- Private: memoir: about this series
- magical thinking
- sharp things
- in which my father deals with post office shenanigans
- Lincoln Park Zoo 1959
- men in bars
- The Bat, the Knee, the Bicycle, and Dick, the Doctor
- what came before; what’s coming
- Mathematician Update and Statutes of Limitation
- Irritability and the Mathematician
- the anniversary of my mother’s death
- islands in the storm
- the mother-granddaughter (dis)connection
- the inbetweens
- 25 years ago just before Halloween
On April 9, 1970 at about 3:30 in the afternoon, my mother took my father’s hand gun, shot once into the wall and then she put the gun to her temple and pulled the trigger. My father found her just shortly before four, when he got home from work.
I was babysitting for the neighbors, as I did every day after school. He came running up the stairs and pounded on the door. He was very pale and breathing hard, and he just said what there was to say. I don’t remember the exact wording anymore. Something like, your mother’s dead, she shot herself.
The next part I do remember: I remember exactly what went through my head. Where were you? Are the police coming? Will they arrest you? I thought those things, but what I said was, Will the police see right away it was a suicide? Almost forty years later and I can still call up that moment with almost perfect clarity, because he looked at me with surprise and something like hurt.
He said, I didn’t shoot her. She shot herself.
We never talked about that short conversation, ever again, but I often wondered if he remembered it. If he understood what I was feeling. It wasn’t a matter of guilt or innocence, suicide or murder, it was far more elemental than that: my mother had finally set me free; she was gone, and this time she wouldn’t come back. But with that last gesture, maybe she took my father away too. I was afraid he’d be arrested, and I’d have to go back to the apartment alone. That was my one, my over-arching fear: being without my father, alone in the apartment.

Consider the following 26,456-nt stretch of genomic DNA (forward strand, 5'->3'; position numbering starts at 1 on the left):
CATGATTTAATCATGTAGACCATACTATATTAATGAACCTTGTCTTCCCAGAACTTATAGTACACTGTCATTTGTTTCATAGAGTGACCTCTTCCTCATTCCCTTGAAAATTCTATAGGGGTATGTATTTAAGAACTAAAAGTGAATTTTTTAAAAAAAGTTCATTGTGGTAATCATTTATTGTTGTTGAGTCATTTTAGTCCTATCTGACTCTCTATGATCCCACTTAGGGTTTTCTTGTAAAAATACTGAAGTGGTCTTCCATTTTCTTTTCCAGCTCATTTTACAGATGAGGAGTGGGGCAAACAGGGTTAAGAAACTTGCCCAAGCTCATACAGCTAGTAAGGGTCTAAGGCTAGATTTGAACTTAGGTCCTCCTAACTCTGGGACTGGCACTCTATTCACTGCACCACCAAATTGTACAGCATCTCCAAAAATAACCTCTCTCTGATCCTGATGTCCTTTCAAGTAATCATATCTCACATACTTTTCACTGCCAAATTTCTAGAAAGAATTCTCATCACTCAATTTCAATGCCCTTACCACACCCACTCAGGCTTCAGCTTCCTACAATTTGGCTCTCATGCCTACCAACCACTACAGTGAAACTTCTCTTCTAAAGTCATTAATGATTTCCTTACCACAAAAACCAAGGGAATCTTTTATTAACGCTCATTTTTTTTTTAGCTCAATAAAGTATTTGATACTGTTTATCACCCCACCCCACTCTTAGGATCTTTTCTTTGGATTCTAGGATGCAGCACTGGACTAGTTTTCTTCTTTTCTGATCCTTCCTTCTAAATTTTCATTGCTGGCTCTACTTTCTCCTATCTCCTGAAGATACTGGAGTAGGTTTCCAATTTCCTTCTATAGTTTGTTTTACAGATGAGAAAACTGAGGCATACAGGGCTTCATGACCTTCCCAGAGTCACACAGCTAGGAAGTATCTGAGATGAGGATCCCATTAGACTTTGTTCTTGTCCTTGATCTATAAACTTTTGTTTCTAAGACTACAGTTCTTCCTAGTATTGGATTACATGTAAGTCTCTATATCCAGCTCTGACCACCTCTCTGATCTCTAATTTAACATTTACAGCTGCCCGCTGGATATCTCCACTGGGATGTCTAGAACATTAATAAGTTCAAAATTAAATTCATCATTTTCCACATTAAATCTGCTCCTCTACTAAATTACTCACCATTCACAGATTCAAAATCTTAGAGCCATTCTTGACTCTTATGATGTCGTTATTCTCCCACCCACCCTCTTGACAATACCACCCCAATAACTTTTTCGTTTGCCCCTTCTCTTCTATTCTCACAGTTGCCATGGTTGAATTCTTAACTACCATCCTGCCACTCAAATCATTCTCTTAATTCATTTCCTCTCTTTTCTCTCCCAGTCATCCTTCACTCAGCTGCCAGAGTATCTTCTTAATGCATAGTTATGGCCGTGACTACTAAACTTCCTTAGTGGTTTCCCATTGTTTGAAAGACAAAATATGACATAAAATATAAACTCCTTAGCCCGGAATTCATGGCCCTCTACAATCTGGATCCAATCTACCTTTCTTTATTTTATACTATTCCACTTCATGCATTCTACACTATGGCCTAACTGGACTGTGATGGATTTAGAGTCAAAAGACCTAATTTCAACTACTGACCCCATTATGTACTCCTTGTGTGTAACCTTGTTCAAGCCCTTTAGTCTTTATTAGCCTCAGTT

For a long time I did nothing but pace the length of the flat, from kitchen to front windows and back again. I couldn’t help looking. There were police cars, and people standing around. It looked like a foreign landscape, unfamiliar to me.
My territory ran from Belmont to Lawrence, from California to Clark. I knew my stretch of Lincoln Avenue as well as I knew the three bedroom flat above Byron’s Photography Studio where we lived, and where my mother died. There were many, many times when I was so desperate to be out of the house, away from my mother, that I set off with no idea of where I was going. Anything was better, anything felt safer, than to be in the apartment when my mother was drunk and my father was mad because she was drunk.
I wandered around Goldblatt’s and Woolworth’s, I looked in windows I can recall now in detail. Pink polyester pants suit, straw purse, Jackie Kennedy pageboy behind glass protected from the sun by a thick nicotine-yellow see-through shade. Ernie’s television repair shop, a heap of dusty spare parts. The orthopedist with plaster models of club feet, malformed hands, in a forest of leg braces hung from the ceiling. The butcher’s window filled with trays of pork chops, pale as human flesh in neat rows around meandering hills of sausage.
I was suddenly free, but I could not imagine ever going out onto the street, ever again. Years later, talking about this to my therapist, she asked me about that moment when I feared my father would be arrested. Could I go a little deeper there?
No, I said at first. Nope, no interest in going there. That door is closed, padlocked, bricked in, and it’s best that way. But she was a good therapist and she kept coming around to this question again, until little by little the door opened — until I opened the door of my own free will –and when I was as ready as I ever could be, I went back, and I followed myself through that day, from the time I got home from school, until it was over.